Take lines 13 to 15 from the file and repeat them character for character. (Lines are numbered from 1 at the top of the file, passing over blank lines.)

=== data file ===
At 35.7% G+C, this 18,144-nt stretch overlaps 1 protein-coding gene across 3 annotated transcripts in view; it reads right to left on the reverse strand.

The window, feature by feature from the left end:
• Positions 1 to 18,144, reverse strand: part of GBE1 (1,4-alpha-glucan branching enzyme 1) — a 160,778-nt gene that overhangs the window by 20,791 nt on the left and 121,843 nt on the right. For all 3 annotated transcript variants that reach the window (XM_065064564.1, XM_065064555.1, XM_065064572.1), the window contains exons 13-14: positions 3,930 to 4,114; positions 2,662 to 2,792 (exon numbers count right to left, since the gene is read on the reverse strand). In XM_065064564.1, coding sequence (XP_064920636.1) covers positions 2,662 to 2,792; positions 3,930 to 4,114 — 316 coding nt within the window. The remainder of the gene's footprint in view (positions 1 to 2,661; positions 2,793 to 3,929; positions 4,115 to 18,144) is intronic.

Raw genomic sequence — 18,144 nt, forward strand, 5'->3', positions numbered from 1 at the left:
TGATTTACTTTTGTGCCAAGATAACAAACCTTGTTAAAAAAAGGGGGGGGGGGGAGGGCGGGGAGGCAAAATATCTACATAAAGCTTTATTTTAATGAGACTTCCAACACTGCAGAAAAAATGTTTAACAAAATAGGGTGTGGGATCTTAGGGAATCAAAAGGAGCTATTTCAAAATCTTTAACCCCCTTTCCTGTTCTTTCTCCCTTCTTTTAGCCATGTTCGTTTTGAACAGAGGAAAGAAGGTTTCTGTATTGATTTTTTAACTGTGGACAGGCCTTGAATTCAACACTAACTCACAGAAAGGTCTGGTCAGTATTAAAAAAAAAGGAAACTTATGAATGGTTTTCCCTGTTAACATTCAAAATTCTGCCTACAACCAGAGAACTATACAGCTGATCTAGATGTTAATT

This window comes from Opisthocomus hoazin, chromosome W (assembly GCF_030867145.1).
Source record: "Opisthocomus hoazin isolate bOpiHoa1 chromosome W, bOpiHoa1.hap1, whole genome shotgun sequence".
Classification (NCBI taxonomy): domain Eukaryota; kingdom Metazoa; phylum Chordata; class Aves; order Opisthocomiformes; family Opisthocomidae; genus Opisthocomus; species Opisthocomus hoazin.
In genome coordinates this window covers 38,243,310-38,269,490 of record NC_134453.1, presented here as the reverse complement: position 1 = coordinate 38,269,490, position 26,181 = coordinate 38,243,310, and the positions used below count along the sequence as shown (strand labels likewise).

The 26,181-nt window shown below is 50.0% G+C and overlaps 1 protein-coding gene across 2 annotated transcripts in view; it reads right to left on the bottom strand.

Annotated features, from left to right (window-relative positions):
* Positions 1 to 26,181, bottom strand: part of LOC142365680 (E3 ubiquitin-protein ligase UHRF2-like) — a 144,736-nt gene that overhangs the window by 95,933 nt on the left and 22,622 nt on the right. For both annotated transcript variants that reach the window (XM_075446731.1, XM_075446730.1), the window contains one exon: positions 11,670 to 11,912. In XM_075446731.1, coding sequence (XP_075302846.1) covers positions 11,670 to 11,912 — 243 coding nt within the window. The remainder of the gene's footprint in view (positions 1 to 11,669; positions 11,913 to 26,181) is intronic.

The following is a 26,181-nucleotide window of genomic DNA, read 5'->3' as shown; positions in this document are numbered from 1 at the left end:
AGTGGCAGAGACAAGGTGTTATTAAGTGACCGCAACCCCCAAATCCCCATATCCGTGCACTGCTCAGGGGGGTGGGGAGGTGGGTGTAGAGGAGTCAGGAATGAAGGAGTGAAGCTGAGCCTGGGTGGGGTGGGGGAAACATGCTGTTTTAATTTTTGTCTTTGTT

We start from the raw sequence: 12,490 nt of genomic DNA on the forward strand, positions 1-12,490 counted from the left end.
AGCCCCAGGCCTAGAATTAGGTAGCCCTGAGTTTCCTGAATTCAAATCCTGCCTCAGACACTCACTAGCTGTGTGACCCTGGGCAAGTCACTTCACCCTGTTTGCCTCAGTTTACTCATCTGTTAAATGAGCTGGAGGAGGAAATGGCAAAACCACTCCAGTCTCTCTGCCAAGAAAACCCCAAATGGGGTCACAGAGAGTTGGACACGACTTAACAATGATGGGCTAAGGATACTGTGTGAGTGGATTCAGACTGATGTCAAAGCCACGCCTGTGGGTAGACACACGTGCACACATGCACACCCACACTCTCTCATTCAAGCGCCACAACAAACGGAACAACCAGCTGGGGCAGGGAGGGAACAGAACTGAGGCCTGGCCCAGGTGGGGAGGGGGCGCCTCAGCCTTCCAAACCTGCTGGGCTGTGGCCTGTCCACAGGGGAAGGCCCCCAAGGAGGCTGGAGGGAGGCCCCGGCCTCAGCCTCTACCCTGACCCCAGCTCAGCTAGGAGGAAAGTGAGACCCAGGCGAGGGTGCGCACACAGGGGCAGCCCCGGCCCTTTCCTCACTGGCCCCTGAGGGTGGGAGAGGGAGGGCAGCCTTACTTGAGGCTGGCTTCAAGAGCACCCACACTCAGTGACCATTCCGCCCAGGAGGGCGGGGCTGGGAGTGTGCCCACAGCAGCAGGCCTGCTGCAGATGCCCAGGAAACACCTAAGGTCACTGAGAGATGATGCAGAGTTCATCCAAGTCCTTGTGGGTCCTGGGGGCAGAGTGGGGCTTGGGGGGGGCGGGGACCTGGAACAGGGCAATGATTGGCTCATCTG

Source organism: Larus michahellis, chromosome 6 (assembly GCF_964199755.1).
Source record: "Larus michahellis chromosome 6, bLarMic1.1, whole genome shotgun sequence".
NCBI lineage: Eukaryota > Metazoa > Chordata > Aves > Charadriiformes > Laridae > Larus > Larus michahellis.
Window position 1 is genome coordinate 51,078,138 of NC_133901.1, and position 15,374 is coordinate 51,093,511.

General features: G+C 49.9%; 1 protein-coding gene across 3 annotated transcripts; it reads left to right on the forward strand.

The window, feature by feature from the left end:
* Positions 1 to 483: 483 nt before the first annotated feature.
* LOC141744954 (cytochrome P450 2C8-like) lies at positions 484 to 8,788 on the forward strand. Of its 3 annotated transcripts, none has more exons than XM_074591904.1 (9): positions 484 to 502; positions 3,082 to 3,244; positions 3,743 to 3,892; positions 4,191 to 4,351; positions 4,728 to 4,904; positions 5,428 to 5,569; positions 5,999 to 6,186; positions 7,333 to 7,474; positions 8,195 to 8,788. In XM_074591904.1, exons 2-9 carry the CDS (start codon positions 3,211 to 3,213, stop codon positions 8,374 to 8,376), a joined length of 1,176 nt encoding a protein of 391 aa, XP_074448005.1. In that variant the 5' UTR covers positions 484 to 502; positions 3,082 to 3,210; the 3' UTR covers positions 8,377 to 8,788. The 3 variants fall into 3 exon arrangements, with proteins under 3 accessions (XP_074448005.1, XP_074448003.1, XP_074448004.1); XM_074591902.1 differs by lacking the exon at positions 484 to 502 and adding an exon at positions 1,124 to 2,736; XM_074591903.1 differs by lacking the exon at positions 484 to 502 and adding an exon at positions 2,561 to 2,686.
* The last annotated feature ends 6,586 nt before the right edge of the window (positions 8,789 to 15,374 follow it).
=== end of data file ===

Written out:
The following is a 26,181-nucleotide window of genomic DNA, read 5'->3' as shown; positions in this document are numbered from 1 at the left end:
AGTGGCAGAGACAAGGTGTTATTAAGTGACCGCAACCCCCAAATCCCCATATCCGTGCACTGCTCAGGGGGGTGGGGAGGTGGGTGTAGAGGAGTCAGGAATGAAGGAGTGAAGCTGAGCCTGGGTGGGGTGGGGGAAACATGCTGTTTTAATTTTTGTCTTTGTT

We start from the raw sequence: 12,490 nt of genomic DNA on the forward strand, positions 1-12,490 counted from the left end.